3. Hypothetical question: If I have three candidates – A, B, and C – running for office where the candidate and party who gets the most pie wins and controls everything, of the following three (based on those rules), which candidate/party would win and control everything based on these results?
- Candidate A gets 50 percent of the pie.
- Candidate B gets 30 percent of the pie.
- Candidate C gets 20 percent of the pie.
If you answered “Candidate A” then you would be right.
So, in a government like ours where our Congress is ruled by the majority party, and our president is elected by a majority vote (mostly), how does it make sense to try to split the vote for the far more progressive party (just not progressive enough) simply because they don’t pass your “purity test”? Also, how is that not essentially helping elect candidates from the far more conservative party?
4. Do you realize if Jill Stein managed to win over every single Bernie Sanders supporter to vote for her during the general election, and even 30 percent of Hillary Clinton’s supporters, all that would happen is Donald Trump would win every single state and march toward one of the biggest landslide victories in presidential history? Even with all of Sanders’ support and a good chunk of Clinton’s, neither Stein nor Hillary Clinton would come close to matching Trump — because they would be splitting the same pool of voters.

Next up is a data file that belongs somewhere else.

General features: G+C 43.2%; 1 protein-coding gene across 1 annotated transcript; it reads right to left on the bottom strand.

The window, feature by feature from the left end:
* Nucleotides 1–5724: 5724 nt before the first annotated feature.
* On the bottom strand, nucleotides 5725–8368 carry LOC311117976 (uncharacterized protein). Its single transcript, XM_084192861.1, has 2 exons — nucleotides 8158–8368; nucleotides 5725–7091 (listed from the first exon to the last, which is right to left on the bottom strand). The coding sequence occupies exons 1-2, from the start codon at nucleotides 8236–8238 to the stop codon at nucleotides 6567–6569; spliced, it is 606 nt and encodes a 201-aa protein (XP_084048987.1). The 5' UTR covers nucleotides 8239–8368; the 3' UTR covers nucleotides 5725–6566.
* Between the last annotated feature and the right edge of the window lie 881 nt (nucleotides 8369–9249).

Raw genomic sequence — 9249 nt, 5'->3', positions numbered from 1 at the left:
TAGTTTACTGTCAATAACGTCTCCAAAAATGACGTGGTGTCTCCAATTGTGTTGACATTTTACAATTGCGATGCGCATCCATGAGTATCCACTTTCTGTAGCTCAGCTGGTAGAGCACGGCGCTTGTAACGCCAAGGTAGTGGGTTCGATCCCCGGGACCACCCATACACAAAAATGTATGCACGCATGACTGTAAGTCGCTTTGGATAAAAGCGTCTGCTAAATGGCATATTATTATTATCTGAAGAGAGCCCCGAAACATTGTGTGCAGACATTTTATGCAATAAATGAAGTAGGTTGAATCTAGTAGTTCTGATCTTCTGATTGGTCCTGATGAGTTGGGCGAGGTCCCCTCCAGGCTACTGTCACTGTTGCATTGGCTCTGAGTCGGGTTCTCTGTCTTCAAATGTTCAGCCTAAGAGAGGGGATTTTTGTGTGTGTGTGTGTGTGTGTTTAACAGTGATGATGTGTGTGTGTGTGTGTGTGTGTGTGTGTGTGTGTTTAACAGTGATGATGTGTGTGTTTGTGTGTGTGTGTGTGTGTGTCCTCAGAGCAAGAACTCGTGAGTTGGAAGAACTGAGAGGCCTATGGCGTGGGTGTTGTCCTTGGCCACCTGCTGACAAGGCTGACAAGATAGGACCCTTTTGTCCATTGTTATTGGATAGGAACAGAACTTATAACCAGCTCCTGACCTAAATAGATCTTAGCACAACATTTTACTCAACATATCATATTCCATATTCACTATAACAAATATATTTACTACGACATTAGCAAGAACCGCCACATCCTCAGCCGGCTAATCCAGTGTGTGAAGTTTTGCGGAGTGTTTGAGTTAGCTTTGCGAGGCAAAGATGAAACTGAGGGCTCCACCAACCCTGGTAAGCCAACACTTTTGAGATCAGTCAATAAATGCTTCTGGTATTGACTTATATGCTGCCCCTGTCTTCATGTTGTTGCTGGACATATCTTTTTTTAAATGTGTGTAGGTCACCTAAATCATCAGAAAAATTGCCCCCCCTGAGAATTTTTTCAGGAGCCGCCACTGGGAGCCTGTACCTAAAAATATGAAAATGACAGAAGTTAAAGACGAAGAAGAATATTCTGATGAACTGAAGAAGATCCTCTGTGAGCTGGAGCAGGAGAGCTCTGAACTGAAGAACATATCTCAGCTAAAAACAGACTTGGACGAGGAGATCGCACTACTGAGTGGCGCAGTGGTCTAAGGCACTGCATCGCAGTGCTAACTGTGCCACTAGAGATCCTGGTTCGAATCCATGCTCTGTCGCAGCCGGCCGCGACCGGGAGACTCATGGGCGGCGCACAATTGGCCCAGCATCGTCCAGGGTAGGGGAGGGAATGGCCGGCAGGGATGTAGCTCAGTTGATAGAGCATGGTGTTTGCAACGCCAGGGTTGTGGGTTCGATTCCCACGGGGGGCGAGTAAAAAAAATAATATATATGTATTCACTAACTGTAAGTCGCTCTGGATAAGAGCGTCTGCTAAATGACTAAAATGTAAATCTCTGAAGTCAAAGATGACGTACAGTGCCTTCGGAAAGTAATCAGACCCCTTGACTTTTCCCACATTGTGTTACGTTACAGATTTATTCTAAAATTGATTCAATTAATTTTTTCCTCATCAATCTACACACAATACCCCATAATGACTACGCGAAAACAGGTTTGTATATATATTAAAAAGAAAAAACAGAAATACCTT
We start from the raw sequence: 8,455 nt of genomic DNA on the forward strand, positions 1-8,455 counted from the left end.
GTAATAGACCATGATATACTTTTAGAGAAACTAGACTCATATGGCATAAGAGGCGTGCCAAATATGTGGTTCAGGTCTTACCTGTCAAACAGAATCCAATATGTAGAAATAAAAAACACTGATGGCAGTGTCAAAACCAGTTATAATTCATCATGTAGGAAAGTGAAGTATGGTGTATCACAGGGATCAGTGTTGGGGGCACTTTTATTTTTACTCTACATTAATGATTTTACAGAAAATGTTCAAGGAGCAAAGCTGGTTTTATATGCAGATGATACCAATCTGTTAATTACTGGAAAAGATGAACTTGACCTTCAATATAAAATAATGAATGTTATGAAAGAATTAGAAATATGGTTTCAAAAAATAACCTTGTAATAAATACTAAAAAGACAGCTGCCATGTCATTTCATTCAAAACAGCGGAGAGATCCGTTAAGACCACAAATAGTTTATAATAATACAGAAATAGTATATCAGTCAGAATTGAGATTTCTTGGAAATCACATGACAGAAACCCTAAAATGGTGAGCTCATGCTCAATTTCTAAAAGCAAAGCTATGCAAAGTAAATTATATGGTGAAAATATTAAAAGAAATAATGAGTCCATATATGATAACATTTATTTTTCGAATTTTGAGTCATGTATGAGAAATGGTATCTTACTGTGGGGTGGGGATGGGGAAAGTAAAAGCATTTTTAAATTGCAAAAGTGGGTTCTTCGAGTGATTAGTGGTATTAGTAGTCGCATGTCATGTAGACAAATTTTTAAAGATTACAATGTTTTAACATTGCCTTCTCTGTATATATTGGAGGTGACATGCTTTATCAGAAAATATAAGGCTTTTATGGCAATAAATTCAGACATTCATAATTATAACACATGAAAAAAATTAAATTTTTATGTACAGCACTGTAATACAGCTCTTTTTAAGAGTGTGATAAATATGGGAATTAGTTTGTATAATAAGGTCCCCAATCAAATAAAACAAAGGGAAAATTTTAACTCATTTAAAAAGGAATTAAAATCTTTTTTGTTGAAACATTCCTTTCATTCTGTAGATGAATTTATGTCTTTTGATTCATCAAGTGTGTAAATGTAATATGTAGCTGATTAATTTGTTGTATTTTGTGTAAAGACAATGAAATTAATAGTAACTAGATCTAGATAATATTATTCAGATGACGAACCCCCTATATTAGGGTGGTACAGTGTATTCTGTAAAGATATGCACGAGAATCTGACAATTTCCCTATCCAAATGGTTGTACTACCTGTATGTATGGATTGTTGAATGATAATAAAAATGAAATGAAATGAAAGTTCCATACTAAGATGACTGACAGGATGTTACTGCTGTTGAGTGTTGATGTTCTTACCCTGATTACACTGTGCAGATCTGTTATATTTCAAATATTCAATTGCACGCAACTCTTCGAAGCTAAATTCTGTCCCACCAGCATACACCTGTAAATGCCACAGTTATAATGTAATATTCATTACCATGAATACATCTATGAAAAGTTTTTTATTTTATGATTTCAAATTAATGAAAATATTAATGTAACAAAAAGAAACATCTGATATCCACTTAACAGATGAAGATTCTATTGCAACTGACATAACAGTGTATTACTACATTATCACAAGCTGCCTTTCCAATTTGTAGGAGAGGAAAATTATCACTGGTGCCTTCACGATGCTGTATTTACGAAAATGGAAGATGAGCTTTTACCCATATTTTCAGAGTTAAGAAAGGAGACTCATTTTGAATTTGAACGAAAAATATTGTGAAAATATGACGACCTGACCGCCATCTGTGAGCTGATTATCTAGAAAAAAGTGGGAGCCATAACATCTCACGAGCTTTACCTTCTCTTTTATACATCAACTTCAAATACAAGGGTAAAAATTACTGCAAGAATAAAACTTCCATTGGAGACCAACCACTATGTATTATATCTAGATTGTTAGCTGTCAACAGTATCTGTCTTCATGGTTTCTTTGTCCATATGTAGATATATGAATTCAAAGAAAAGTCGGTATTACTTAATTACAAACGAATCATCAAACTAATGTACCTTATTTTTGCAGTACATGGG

5. Let’s say for the sake of argument that Jill Stein does get elected. Who’s she going to work with to get anything passed? You do realize a large part of her platform is built upon bashing Democrats and Republicans as equals, right? So why would anyone want to do anything to work with her? Politics is as much about knowing how to govern and work with people as it is having good ideas. She has some ideas, but seemingly lacks all ability to be effective at doing anything but trying to ride the coattails of Bernie Sanders’ success, hoping to boost her own campaign.
6. Since many reading this might claim to be big-time Green Party supporters, without the help of Google, can you name five other Green Party candidates who are running for public office besides Stein?